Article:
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Stomatal conductance and not stomatal density determines the long-term reduction in leaf transpiration of poplar in elevated CO2

Stomatal conductance and not stomatal density determines the long-term reduction in leaf transpiration of poplar in elevated CO2
Stomatal conductance and not stomatal density determines the long-term reduction in leaf transpiration of poplar in elevated CO2
Using a free-air CO2 enrichment (FACE) experiment, poplar trees (Populus x euramericana clone 1214) were exposed to either ambient or elevated [CO2] from planting, for a 5-year period during canopy development, closure, coppice and re-growth. In each year, measurements were taken of stomatal density (SD, number mm(-2)) and stomatal index (SI, the proportion of epidermal cells forming stomata). In year 5, measurements were also taken of leaf stomatal conductance (g(s) mu mol m(-2) s(-1)), photosynthetic CO2 fixation (A, mmol m(-2) s(-1)), instantaneous water-use efficiency (A/E) and the ratio of intercellular to atmospheric CO2 (C-i:C-a). Elevated [CO2] caused reductions in SI in the first year, and in SD in the first 2 years, when the canopy was largely open. In following years, when the canopy had closed, elevated [CO2] had no detectable effects on stomatal numbers or index. In contrast, even after 5 years of exposure to elevated [CO2], g(s) was reduced, A/E was stimulated, and C-i:C-a was reduced relative to ambient [CO2]. These outcomes from the long-term realistic field conditions of this forest FACE experiment suggest that stomatal numbers (SD and SI) had no role in determining the improved instantaneous leaf-level efficiency of water use under elevated [CO2]. We propose that altered cuticular development during canopy closure may partially explain the changing response of stomata to elevated [CO2], although the mechanism for this remains obscure.
populus × euramericana, stomatal numbers, stomatal conductance, popface
0029-8549
652-660
Tricker, Penny J.
a4db1985-2cd5-4356-b932-77ae8ed7d25c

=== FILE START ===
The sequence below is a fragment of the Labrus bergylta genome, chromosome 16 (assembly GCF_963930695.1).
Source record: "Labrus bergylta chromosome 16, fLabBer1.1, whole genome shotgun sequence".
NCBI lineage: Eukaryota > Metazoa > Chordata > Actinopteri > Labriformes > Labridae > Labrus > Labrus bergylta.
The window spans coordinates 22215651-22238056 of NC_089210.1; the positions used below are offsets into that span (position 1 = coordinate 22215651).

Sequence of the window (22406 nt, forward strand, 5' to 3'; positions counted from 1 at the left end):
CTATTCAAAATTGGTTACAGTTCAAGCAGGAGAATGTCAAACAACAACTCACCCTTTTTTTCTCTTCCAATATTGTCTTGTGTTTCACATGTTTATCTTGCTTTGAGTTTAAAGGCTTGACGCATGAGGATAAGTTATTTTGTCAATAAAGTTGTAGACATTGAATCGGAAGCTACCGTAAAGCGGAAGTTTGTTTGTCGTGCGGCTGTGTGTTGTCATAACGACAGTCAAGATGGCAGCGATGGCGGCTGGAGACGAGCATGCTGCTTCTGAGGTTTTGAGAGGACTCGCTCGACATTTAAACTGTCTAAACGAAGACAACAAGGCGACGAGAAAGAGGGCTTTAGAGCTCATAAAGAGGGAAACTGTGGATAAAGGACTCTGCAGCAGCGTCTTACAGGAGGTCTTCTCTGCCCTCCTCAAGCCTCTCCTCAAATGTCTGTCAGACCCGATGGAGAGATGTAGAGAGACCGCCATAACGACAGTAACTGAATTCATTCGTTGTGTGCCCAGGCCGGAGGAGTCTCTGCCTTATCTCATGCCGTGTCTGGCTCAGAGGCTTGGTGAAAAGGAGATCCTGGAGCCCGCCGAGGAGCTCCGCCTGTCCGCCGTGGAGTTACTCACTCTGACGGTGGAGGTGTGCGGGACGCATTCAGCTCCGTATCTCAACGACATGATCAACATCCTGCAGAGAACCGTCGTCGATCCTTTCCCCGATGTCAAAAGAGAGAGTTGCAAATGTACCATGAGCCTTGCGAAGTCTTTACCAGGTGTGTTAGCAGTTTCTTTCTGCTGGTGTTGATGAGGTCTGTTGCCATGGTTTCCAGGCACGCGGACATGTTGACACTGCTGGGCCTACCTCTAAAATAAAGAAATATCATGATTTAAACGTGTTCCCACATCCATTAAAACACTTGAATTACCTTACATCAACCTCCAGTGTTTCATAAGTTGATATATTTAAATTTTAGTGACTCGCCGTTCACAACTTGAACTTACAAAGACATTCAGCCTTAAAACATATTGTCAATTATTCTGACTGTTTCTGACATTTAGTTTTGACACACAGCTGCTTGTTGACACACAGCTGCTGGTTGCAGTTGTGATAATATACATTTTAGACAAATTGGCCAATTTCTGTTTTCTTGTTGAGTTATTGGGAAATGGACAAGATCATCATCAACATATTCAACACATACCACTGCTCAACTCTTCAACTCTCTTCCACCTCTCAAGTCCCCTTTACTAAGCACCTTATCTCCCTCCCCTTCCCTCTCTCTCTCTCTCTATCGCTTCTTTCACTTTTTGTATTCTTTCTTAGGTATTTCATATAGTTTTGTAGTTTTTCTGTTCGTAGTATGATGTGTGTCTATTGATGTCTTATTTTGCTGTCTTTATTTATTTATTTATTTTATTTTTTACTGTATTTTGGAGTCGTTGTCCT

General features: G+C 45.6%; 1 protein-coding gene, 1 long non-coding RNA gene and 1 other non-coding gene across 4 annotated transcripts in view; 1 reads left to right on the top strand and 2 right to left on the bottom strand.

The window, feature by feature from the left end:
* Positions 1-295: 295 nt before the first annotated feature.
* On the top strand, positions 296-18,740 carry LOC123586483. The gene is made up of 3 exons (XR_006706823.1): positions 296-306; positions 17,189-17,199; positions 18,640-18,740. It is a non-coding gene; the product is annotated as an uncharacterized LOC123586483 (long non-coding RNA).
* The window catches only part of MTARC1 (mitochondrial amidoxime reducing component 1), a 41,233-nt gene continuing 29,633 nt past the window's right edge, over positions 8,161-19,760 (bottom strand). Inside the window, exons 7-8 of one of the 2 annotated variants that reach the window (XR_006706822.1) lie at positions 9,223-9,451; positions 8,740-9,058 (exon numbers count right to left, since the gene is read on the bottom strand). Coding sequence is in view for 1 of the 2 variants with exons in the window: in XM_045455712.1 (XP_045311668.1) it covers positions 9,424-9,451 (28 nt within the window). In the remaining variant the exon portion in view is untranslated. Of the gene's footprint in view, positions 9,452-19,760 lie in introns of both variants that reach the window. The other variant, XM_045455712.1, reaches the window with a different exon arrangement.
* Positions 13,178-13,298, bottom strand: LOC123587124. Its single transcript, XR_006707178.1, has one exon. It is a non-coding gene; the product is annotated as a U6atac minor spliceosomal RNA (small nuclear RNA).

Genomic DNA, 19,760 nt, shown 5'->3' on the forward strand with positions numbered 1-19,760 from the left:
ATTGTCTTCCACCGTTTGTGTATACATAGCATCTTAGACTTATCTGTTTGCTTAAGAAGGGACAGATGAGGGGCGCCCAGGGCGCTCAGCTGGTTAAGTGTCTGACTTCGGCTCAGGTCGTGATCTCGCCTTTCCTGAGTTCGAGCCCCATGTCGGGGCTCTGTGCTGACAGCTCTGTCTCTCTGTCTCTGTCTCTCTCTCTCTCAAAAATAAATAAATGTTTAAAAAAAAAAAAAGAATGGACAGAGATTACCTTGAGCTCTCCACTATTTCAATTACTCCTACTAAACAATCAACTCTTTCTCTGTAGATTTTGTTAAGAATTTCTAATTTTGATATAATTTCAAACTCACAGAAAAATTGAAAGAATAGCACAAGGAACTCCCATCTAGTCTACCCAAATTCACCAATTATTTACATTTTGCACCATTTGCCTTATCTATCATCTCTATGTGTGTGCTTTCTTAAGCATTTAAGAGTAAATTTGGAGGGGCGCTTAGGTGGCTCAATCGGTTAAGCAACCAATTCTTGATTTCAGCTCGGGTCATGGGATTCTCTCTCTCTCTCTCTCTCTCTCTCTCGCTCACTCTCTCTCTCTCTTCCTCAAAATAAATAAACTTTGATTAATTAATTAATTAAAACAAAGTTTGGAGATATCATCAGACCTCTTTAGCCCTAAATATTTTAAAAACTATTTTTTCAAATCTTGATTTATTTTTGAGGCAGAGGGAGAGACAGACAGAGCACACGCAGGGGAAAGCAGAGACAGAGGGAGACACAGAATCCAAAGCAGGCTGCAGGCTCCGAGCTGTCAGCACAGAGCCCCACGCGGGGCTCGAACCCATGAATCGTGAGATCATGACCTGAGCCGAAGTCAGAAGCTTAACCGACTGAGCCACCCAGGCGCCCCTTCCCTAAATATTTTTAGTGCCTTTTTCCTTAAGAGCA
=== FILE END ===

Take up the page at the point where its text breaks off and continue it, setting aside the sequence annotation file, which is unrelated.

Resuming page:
Trewin, Harriet
ca9a9ee7-dd07-4c57-8aa1-5fb4ec3cbbdc
Kull, Olevi
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Clarkson, Graham J.J.
ef06b7b4-509b-4ebe-9327-c8950c4f44b3
Eensalu, Eve
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Tallis, Matthew J.
25cbd143-1f8c-491b-9eac-f1c632dfcfda
Colella, Alessio
8e60f81b-2f6a-4aca-b665-492f02140d35
Doncaster, C. Patrick
0eff2f42-fa0a-4e35-b6ac-475ad3482047
Sabatti, Maurizio
1af6616e-e66f-44c0-b783-bb355468a619
Taylor, Gail
f3851db9-d37c-4c36-8663-e5c2cb03e171
Tricker, Penny J.
a4db1985-2cd5-4356-b932-77ae8ed7d25c
Trewin, Harriet
ca9a9ee7-dd07-4c57-8aa1-5fb4ec3cbbdc
Kull, Olevi
6c0e061c-62a3-482b-92f5-e22ab66dafdc
Clarkson, Graham J.J.
ef06b7b4-509b-4ebe-9327-c8950c4f44b3
Eensalu, Eve
88b21a61-dd17-4ed4-98b8-e9c4f7f93e9c
Tallis, Matthew J.
25cbd143-1f8c-491b-9eac-f1c632dfcfda
Colella, Alessio
8e60f81b-2f6a-4aca-b665-492f02140d35
Doncaster, C. Patrick
0eff2f42-fa0a-4e35-b6ac-475ad3482047
Sabatti, Maurizio
1af6616e-e66f-44c0-b783-bb355468a619
Taylor, Gail
f3851db9-d37c-4c36-8663-e5c2cb03e171

Tricker, Penny J., Trewin, Harriet, Kull, Olevi, Clarkson, Graham J.J., Eensalu, Eve, Tallis, Matthew J., Colella, Alessio, Doncaster, C. Patrick, Sabatti, Maurizio and Taylor, Gail (2005) Stomatal conductance and not stomatal density determines the long-term reduction in leaf transpiration of poplar in elevated CO2. Oecologia, 143 (4), 652-660. (doi:10.1007/s00442-005-0025-4).

Record type: Article

Abstract

Using a free-air CO2 enrichment (FACE) experiment, poplar trees (Populus x euramericana clone 1214) were exposed to either ambient or elevated [CO2] from planting, for a 5-year period during canopy development, closure, coppice and re-growth. In each year, measurements were taken of stomatal density (SD, number mm(-2)) and stomatal index (SI, the proportion of epidermal cells forming stomata). In year 5, measurements were also taken of leaf stomatal conductance (g(s) mu mol m(-2) s(-1)), photosynthetic CO2 fixation (A, mmol m(-2) s(-1)), instantaneous water-use efficiency (A/E) and the ratio of intercellular to atmospheric CO2 (C-i:C-a). Elevated [CO2] caused reductions in SI in the first year, and in SD in the first 2 years, when the canopy was largely open. In following years, when the canopy had closed, elevated [CO2] had no detectable effects on stomatal numbers or index. In contrast, even after 5 years of exposure to elevated [CO2], g(s) was reduced, A/E was stimulated, and C-i:C-a was reduced relative to ambient [CO2]. These outcomes from the long-term realistic field conditions of this forest FACE experiment suggest that stomatal numbers (SD and SI) had no role in determining the improved instantaneous leaf-level efficiency of water use under elevated [CO2]. We propose that altered cuticular development during canopy closure may partially explain the changing response of stomata to elevated [CO2], although the mechanism for this remains obscure.

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Published date: May 2005
Keywords: populus × euramericana, stomatal numbers, stomatal conductance, popface

Identifiers

Local EPrints ID: 41065
URI: https://eprints.soton.ac.uk/id/eprint/41065
ISSN: 0029-8549
PURE UUID: bc774a5e-96f2-49fc-9c39-3ce50db95b7c
ORCID for C. Patrick Doncaster: ORCID iD orcid.org/0000-0001-9406-0693

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Date deposited: 14 Jul 2006
Last modified: 06 Jun 2018 13:04

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Contributors

Author: Penny J. Tricker
Author: Harriet Trewin
Author: Olevi Kull
Author: Graham J.J. Clarkson
Author: Eve Eensalu
Author: Matthew J. Tallis
Author: Alessio Colella
Author: Maurizio Sabatti
Author: Gail Taylor

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